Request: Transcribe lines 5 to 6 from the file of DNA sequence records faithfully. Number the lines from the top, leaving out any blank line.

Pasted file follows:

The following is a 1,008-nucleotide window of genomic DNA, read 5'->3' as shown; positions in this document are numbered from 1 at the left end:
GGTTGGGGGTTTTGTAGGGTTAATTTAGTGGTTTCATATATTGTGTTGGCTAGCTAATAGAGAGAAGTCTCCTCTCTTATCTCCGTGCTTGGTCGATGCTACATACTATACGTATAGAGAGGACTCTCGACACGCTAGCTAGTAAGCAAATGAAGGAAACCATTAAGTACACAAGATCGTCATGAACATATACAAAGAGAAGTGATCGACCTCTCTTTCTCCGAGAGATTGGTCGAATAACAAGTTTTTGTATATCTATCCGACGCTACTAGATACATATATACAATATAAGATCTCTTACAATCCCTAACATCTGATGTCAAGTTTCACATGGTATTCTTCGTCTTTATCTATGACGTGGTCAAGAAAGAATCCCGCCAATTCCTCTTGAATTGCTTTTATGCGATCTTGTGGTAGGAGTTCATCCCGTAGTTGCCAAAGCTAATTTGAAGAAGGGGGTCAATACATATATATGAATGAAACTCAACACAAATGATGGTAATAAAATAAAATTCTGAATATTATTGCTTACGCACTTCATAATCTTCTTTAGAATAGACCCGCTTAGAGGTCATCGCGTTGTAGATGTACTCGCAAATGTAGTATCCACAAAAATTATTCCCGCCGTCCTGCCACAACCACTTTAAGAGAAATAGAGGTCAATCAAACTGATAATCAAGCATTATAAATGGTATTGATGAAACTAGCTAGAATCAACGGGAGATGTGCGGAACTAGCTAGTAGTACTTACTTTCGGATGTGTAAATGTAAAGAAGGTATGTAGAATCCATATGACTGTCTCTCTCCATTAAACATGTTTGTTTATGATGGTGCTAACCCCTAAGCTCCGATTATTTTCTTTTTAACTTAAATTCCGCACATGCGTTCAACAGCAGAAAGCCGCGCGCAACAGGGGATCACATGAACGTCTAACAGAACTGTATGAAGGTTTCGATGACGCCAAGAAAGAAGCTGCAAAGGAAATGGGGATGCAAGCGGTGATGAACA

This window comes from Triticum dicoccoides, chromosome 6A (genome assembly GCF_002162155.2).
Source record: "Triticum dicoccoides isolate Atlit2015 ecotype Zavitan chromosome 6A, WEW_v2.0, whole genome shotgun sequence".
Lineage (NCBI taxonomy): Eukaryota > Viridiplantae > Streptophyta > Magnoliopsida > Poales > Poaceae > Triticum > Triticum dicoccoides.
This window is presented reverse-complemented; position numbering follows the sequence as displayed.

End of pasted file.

Lineage (NCBI taxonomy): Eukaryota > Viridiplantae > Streptophyta > Magnoliopsida > Poales > Poaceae > Triticum > Triticum dicoccoides.
This window is presented reverse-complemented; position numbering follows the sequence as displayed.